Further down the road will be two pieces on the second SB & Clearlight CD. There’s a piece that I started when I went to an Ableton Live class years ago. I sent it to Daevid and he added guitar and vocals (about a female friend of his ending up at a hospital). He even did some digital cutting and pasting to suggest a different arrangement. Actually, there are two versions that we did. One is an instrumental, which will have Cyrille and Camper Van Beethoven violinist Jonathan Segel on it. The vocal version is currently under new development. They’ll be the bookends for the album.
The big news, is that there is a successor to the Weird Biscuit Teatime album, under the name Daevid Allen Weird Quartet. On vinyl too. It’s Daevid, Michael, me, and drum duties over the album split by Trey (Sabatelli) and Paul (Sears). The album was started a few years ago, when Trey and I worked at Digidesign, and we reserved the studio for us to record in while Daevid and Michael were visiting the bay area. I had started some songs, brought them in, and Daevid, Michael, and Trey played to them. They also did a couple of jams that turned into songs. For the rest of the album, David did vocals and guitar at my home studio. The album was on hold for a few years, for various reasons. Then, in 2014, Michael and I dove back in. Michael doing missing bass parts from Hawaii, me doing new mixes and experiments here. For the pieces that still needed drums or percussion, we brought in Paul, who had worked recently with me in Spirits Burning, as well as on the 2014 Clearlight CD.
DH: What is the next Spirits Burning project?
“Starhawk,” an adaptation of Mack Maloney’s “Starhawk” novel. It’s scheduled for an October release on Gonzo Multimedia.
The starter tracks for the next Spirits Burning & Clearlight album are finished. I’m now reviewing what we have, and deciding what other instruments we need for each piece.
Then, there are a slew of SB projects in the works. I’ll be announcing them on the Spirits Burning Facebook page as they develop.
Daevid touched so many people. Literally, and sonically. He almost always would talk to people before and after shows. Sometimes even during… He was one of those few musicians who could just hang out. He made so many musician friends too, as he was willing to play with so many musicians, in so many different styles and setups. He reached so many listeners, in so many ways.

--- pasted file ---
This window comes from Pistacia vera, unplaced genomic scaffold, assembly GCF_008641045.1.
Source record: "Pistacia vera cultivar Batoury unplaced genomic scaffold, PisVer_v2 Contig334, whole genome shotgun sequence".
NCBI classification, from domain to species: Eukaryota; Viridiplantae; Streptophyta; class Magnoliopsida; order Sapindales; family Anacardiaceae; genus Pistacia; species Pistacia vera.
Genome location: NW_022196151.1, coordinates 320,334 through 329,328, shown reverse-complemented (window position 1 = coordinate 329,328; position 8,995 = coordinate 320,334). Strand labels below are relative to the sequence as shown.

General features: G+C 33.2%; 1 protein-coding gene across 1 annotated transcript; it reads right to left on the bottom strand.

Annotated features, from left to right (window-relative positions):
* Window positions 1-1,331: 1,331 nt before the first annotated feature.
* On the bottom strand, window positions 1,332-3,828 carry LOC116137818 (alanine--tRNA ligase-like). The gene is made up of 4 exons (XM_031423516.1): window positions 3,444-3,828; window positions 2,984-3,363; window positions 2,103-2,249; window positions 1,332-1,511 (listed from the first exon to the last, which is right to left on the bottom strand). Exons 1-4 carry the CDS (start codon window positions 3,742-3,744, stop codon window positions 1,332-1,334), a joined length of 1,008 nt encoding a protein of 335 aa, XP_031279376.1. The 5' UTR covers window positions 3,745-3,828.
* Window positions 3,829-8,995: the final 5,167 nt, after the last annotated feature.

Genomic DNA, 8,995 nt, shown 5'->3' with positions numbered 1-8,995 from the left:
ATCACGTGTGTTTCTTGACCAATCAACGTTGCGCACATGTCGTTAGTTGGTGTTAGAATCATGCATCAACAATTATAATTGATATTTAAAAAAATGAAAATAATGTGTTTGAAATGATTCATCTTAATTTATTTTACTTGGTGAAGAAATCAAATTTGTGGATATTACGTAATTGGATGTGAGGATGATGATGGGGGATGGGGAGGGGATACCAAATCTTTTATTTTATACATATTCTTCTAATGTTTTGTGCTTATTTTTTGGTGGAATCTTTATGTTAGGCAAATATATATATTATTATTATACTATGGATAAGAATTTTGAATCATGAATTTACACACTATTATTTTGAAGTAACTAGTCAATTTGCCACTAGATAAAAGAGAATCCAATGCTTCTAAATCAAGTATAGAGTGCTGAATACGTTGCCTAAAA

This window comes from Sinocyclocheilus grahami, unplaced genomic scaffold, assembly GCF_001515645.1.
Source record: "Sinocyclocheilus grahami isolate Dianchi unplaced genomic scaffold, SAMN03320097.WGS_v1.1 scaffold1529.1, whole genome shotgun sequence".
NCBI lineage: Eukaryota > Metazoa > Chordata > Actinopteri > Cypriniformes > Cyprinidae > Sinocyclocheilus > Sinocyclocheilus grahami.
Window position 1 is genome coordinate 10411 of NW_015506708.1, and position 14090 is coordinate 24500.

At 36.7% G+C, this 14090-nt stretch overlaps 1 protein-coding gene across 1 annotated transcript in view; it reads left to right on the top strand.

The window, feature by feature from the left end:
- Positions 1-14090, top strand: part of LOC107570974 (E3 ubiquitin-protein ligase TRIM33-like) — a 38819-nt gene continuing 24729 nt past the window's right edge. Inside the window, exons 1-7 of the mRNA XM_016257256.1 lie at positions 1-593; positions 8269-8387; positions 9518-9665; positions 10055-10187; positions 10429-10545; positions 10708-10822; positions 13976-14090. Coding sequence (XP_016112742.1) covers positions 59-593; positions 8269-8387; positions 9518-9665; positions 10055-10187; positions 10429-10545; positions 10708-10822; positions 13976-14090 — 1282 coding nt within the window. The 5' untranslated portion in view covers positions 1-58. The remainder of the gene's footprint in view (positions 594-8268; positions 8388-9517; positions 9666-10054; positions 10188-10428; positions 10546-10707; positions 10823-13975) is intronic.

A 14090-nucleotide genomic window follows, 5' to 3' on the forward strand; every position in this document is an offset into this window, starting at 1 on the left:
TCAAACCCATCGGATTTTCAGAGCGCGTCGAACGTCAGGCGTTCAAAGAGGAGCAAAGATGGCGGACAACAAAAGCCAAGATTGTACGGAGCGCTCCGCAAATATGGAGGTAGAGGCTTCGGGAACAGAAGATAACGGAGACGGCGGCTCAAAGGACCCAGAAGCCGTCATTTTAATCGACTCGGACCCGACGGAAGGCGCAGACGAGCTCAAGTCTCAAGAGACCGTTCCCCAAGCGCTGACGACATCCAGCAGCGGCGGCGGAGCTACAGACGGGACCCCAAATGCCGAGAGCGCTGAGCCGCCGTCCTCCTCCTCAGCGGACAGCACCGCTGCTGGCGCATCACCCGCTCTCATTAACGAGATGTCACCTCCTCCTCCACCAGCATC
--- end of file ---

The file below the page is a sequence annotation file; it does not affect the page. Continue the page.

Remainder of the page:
On a personal note, I feel that he gave life to Spirits Burning, in the sense that he helped get it off the ground, and bring in label interest. It’s something that I’ll always remain thankful for.
The Daevid Allen/Spirits Burning Family Sessions (as best we can remember)
- Summer, 1998 (San Leandro, California): 7 songs for Spirits Burning “New Worlds By Design.”
- Between September, 2000 and March, 2001 (San Leandro, California): 7 songs for Spirits Burning “Reflections In A Radio Shower.”
- Late 2001 (San Leandro, California): 7 songs for Spirits Burning “Found In Nature,” 9 songs for Weird Biscuit Teatime “DJDDAY,” 1 song for Quiet Celebration “Sequel,” and the track “Clear Audient v2.5” for the “Bay Prog CD” and its remix on daevid allen & don falcone “CD “Glissando Grooves.”
- December, 2002 (San Leandro, California): 7 songs for Spirits Burning “Found In Nature,” and mixing of 9 songs for Weird Biscuit Teatime “DJDDAY.”
- April, 2003 (San Leandro, California; Daevid in the bay area for gig with Makoto & Cotton): 3 songs for Spirits Burning “Alien Injection,” 2 songs for Fireclan “Sunrise to Sunset,” and 6 songs for Spirits Burning “Crazy Fluid.”
- November 2006 (San Bruno, California, and Digidesign Studio in Daly City, California; Daevid in the bay area for University of Errors show at the Hemlock): 4 songs for Spirits Burning & Bridget Wishart “Earth Born,” plus 11 songs for the follow-up to the Weird Biscuit Teatime album (later renamed as Daevid Allen Weird Quartet).
- April, 2007 (San Bruno, California): 3 songs for Spirits Burning & Bridget Wishart “Bloodlines , and 11 songs for Spirits Burning “Behold The Action Man.”
- May 2010 (San Bruno, California): “The Book of Luana” for Spirits Burning “Crazy Fluid,” and 2 songs for Astralfish “Far Corners.”
- 2011 to 2013 (remote, from Australia): “Make Believe It Real” for Hawklords “Friends and Relations,” 2 songs for Spirits Burning & Bridget Wishart “Make Believe It Real,” 1 song for Spirits Burning & Clearlight “Healthy Music In Large Doses,” 1 song for Spirits Burning “Starhawk,” and 2 songs for Spirits Burning & Clearlight “Roadmaps” (future release).